Because ghee has all of its milk solids and moisture removed, it tends to have a longer shelf life than regular butter. Clarified butter has a somewhat of a long shelf life as well, but not quite as long as ghee.
Another advantage that ghee has over butter is that it’s digestible by people who are lactose intolerant. Ghee is also high in fat-soluble vitamins such as vitamins A, D, and E, as well as Omega 3 and Omega 9 essential fatty acids. Ghee even contains a short-chain fatty acid called butyric acid, which is known to reduce inflammation in the gastrointestinal tract.
The high smoke point (475°) of ghee makes it perfect for frying and sauteing, but it can also be used to add a buttery flavor to meals such as vegetables, popcorn, etc.
Now when it comes to the average shelf life of ghee, I have to admit there is a lot of conflicting information online. Most of the information states that store-bought ghee can last anywhere from 1 to 2 years if left unopened and stored in a dark, cool location. Once opened, it can last up to 4 months if it’s once again stored in a dark and cool location, and up to a year if stored in the refrigerator.
However, there is also plenty of information online that states that ghee can last indefinitely as long as it’s unopened and stored in a dark and cool location. Pepperqueen from Chowhound.com says “I have ghee in the fridge that is at least 6 or 8 years old and I am still using it. It still smells good and tastes good”.
She’s not the only one with this belief either. Many preppers believe that as long as you keep your ghee away from moisture and sunlight and keep the lid tightly closed, you’ll have nothing to worry about for the foreseeable future. You can also freeze your ghee if you want to extend the shelf life even further.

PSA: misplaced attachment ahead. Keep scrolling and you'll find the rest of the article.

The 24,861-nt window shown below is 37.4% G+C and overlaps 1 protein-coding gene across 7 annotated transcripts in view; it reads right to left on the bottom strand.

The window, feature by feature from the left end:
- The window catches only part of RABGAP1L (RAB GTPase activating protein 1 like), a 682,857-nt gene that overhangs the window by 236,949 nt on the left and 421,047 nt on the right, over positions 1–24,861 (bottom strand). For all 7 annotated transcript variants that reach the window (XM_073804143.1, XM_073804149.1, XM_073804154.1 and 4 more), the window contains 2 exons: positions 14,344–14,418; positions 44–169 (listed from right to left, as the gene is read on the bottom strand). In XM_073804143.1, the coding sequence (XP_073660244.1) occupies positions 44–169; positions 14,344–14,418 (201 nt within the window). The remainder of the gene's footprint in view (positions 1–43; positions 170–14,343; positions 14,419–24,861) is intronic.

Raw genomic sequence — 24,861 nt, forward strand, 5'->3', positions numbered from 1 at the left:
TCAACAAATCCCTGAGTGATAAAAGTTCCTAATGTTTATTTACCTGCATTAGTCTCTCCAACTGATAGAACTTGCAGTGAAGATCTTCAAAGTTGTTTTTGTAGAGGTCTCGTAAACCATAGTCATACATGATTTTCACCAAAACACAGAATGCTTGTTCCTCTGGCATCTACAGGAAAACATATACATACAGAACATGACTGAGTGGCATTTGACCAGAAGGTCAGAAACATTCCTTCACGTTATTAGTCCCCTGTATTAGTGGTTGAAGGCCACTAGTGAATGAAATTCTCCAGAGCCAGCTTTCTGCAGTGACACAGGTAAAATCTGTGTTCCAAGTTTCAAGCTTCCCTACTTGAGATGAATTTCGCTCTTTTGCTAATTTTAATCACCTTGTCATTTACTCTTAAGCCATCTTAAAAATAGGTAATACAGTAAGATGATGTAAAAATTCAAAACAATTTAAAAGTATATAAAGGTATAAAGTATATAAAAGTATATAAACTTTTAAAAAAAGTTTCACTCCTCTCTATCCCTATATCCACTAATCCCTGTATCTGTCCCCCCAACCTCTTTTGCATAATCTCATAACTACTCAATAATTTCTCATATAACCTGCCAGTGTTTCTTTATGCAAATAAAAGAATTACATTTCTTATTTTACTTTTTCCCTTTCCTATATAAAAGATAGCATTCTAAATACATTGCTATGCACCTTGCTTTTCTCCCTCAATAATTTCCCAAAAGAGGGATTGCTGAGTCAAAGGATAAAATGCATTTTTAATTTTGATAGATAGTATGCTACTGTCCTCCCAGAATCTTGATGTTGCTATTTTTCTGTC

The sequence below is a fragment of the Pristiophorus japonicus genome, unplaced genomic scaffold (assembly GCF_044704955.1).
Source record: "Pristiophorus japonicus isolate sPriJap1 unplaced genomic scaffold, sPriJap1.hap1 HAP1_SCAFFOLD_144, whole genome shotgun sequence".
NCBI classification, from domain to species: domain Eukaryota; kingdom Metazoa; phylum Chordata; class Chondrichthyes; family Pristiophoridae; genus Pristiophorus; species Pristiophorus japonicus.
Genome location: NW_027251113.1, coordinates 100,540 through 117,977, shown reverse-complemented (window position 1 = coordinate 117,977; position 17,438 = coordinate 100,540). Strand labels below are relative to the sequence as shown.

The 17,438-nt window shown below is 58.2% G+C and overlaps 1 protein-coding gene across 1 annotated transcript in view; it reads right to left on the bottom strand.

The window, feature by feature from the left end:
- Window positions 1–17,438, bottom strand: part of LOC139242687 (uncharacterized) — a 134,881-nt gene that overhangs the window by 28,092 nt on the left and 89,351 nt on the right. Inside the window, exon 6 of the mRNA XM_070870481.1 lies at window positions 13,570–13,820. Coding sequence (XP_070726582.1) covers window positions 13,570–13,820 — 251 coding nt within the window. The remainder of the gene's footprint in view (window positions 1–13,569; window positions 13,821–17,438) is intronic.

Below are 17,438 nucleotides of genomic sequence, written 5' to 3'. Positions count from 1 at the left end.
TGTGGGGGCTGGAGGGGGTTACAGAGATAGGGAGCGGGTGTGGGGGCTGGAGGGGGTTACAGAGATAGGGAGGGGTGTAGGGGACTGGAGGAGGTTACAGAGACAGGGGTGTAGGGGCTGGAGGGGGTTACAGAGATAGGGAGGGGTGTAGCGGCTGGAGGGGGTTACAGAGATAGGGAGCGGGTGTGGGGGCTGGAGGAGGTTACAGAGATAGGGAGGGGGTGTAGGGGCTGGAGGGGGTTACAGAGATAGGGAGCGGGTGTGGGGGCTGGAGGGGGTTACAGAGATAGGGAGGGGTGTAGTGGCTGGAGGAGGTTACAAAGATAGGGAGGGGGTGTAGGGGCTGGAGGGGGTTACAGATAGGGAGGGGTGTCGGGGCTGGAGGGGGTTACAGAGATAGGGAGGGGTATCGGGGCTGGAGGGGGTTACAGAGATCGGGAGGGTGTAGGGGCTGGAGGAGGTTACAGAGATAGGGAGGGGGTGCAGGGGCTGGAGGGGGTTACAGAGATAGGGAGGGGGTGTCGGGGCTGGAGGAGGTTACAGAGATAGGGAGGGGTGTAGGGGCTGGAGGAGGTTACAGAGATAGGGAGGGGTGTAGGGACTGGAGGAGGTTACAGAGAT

If you love eating bacon as much as I do, then I recommend you save your leftover bacon grease in a container and store it away for later. This is an ol’ southern trick I learned from my grandma, as she would always pour her leftover bacon grease in an old metal coffee container and leave it by the stove.
This way whenever she wanted some extra bacon grease to cook with, all she had to do was scoop out a spoonful and she was ready to go. Or she would simply leave it by the stove as she was cooking and eventually it would transform back into a liquid. Once this transition happened at 75° – 80° Fahrenheit, she could then drizzle it on whatever she was currently cooking.
One of the most common ways to cook with bacon grease is to use it as a 1:1 substitute for recipes that require vegetable oil or vegetable shortening. You can also use it as a 0.8:1 substitute for recipes that require butter. This is because 20% of butter is actually water, whereas bacon grease is 100% fat.
Now there’s a wide variety of ways to cook with bacon grease. You can use it to fry eggs, chicken, rice, or basically anything else you can think of. You can also use bacon grease to add flavor to cornbread, black-eyed peas, oven-roasted potatoes, refried beans, popcorn, and even pie crust! However, my favorite way to cook with bacon grease is to add it to vegetables such as brussel sprouts, asparagus, cabbage, kale, greens, etc.
Just make sure to use a strainer when pouring bacon grease into a container, as you want to make sure there are absolutely no particulates left behind in your grease. This will help ensure you get the most shelf life possible out of your bacon grease. To further extend the shelf life of bacon grease, I recommend keeping it refrigerated and its lid tightly sealed to prevent any moisture from getting inside the container.
But be warned, you have to let the grease return to room temperature before you pour hot grease into the container. Or at least simply wait until the grease cools down. Failure to do so will quickly transform your kitchen into a warzone, with grease flying everywhere and destroying everything in its path.
Not a good idea.
Best Nutrition for Long Term Storage